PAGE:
A new viral disease that destroys cassava crops is spreading explosively in East Africa. Cassava, the world's third largest source of calories, is eaten by some 800 million people in Africa, South America, and Asia.
Recent outbreaks of foodborned diseases like E. coli have pressured USDA to tighten food safety rules. The sources of outbreaks are often large industrial operation -- but small farmers who can't afford to comply may be forced out of business.
"US researchers claim to have identified a new potential cause for Colony Collapse Disorder (CCD) in honeybees." They think a synergistic effect of two pathogens -- a fungus and a family of viruses -- may be the culprit.
Following the hazards of dams, refineries, chemical plants, pipelines, and other infrastructure? Find story leads in this Department of Homeland Security report.
The Labor Department and the Environmental Protection Agency pledged to do a better job of protecting the 300,000 to 400,000 child farmworkers from threats including pesticide exposure, after a stinging new report from Human Rights Watch.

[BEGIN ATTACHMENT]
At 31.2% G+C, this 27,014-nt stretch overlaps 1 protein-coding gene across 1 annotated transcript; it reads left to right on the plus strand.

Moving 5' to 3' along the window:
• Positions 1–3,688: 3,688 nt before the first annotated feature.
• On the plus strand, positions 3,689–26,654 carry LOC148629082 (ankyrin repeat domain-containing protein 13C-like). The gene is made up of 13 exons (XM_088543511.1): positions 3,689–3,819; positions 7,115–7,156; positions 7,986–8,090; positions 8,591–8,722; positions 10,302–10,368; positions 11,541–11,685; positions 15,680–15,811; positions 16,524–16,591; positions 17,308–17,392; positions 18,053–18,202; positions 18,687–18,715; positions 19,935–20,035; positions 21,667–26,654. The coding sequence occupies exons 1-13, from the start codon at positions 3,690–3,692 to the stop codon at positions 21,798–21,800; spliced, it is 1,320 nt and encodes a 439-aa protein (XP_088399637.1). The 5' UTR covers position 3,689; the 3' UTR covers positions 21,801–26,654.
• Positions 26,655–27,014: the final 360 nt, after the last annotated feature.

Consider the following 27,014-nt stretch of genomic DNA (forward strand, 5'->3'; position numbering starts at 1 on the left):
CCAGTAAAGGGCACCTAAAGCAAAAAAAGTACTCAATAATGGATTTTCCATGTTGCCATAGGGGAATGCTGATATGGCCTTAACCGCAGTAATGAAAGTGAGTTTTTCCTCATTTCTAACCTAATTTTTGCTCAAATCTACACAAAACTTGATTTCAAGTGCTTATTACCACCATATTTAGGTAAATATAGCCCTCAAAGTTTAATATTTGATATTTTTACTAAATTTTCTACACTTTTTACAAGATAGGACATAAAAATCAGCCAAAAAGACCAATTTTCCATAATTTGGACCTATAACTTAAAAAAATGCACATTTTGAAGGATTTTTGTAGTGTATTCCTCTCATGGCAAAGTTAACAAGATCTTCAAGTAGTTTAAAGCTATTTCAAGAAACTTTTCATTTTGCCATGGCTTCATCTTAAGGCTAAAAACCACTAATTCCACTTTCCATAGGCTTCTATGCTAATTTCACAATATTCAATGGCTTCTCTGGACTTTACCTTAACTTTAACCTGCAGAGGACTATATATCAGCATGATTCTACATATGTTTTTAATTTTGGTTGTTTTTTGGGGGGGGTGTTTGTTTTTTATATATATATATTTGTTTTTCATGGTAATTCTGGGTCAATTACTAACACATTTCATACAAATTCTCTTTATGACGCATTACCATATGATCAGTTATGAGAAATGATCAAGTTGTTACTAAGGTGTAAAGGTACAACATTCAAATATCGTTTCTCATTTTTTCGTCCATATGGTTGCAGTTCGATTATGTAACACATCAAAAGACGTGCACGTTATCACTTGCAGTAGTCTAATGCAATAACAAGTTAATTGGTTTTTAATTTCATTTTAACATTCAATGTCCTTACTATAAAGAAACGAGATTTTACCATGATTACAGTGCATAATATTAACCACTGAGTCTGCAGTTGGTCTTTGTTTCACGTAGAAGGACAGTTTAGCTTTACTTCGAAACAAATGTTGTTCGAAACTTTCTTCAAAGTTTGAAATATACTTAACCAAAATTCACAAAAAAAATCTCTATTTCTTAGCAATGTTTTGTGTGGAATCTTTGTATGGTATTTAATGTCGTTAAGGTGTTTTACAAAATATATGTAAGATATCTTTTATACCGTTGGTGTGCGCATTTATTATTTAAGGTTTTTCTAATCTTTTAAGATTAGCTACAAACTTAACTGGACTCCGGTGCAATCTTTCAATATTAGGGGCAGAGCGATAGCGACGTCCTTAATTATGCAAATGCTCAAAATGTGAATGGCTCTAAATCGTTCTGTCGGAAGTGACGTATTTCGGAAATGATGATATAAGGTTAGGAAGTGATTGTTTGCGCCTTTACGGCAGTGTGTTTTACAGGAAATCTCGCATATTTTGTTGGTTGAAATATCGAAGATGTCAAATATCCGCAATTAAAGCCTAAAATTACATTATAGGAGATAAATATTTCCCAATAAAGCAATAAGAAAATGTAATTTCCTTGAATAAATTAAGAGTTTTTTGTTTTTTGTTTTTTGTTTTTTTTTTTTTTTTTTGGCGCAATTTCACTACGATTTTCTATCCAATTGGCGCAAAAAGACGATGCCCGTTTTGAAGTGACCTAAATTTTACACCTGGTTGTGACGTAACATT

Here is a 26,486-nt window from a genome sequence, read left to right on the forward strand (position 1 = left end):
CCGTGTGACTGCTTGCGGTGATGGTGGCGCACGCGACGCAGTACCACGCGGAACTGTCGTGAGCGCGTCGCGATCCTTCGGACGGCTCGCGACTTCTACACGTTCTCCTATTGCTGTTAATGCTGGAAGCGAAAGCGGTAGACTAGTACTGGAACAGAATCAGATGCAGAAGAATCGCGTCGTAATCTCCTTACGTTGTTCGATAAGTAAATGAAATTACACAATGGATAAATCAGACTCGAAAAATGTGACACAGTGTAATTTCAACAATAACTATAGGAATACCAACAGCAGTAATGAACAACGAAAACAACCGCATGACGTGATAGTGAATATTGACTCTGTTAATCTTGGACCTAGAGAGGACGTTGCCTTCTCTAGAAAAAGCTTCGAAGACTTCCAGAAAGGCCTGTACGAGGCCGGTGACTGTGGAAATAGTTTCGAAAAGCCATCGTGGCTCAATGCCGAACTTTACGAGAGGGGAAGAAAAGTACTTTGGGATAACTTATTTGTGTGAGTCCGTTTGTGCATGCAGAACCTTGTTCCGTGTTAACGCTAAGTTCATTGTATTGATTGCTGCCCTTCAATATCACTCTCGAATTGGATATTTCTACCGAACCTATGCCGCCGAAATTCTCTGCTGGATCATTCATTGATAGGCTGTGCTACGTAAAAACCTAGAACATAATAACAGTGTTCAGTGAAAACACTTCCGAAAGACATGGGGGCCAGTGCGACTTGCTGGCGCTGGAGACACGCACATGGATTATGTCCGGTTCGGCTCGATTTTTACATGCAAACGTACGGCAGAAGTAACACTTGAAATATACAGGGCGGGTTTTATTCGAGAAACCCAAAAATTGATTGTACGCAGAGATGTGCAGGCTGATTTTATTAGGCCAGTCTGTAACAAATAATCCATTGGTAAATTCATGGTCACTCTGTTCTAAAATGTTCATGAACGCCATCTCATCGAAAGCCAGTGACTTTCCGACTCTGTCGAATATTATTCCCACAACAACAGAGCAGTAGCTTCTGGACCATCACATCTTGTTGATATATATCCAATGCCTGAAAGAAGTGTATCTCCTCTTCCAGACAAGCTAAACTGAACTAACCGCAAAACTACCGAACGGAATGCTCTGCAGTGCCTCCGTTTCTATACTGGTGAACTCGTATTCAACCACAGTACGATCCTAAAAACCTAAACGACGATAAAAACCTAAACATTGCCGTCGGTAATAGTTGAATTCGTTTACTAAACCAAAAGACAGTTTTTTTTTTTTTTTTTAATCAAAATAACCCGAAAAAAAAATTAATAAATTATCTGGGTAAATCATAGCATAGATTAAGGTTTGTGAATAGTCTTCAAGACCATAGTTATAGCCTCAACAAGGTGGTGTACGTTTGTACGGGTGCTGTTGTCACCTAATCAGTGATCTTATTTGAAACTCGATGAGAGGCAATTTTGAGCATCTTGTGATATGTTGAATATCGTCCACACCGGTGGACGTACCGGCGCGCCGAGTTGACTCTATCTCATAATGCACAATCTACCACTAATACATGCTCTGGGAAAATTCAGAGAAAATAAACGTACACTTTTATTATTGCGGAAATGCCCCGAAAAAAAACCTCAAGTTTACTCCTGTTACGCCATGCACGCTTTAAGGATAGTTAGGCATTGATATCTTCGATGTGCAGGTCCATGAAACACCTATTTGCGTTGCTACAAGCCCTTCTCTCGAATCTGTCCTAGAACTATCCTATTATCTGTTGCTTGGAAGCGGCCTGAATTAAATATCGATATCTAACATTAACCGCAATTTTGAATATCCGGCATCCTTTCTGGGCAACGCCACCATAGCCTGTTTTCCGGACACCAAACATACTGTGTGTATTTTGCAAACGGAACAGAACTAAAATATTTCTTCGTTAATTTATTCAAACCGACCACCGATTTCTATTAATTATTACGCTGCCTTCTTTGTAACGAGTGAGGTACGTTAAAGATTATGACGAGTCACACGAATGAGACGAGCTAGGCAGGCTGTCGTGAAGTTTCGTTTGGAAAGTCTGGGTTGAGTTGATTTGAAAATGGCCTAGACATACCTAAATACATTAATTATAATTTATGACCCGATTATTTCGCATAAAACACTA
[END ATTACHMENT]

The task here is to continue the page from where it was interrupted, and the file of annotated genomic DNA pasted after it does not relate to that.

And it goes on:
Beef and pork factory farms are exempt from federal requirements to report their greenhouse gas emissions but are okay with accepting federal subsidies to capture their methane emissions and turn them into energy.
"For 100 years, Mexico City has flushed its wastewater north to irrigate the farmland of Hidalgo State. This foul cascade, which the farmers call 'the black waters,' flows through a latticework of canals and then trickles over the fields. So when word got out that the government was finally going to build a giant wastewater treatment plant, one might have expected the farmers around here to be excited. Instead, they were suspicious."
After years of heavy application of glyphosate (Roundup) herbicide, farmers are struggling with superweeds that have developed resistance.
Bat losses can have major impacts on ecosystems, as they routinely consume large quantities of insects and themselves provide food and nutrients for other plants and animals. There also are economic impacts as caves close to recreational use, in an effort to combat the spread of the disease.
"The alcohol in silage can drive significant ozone formation, exceeding the contribution from tailpipe emissions."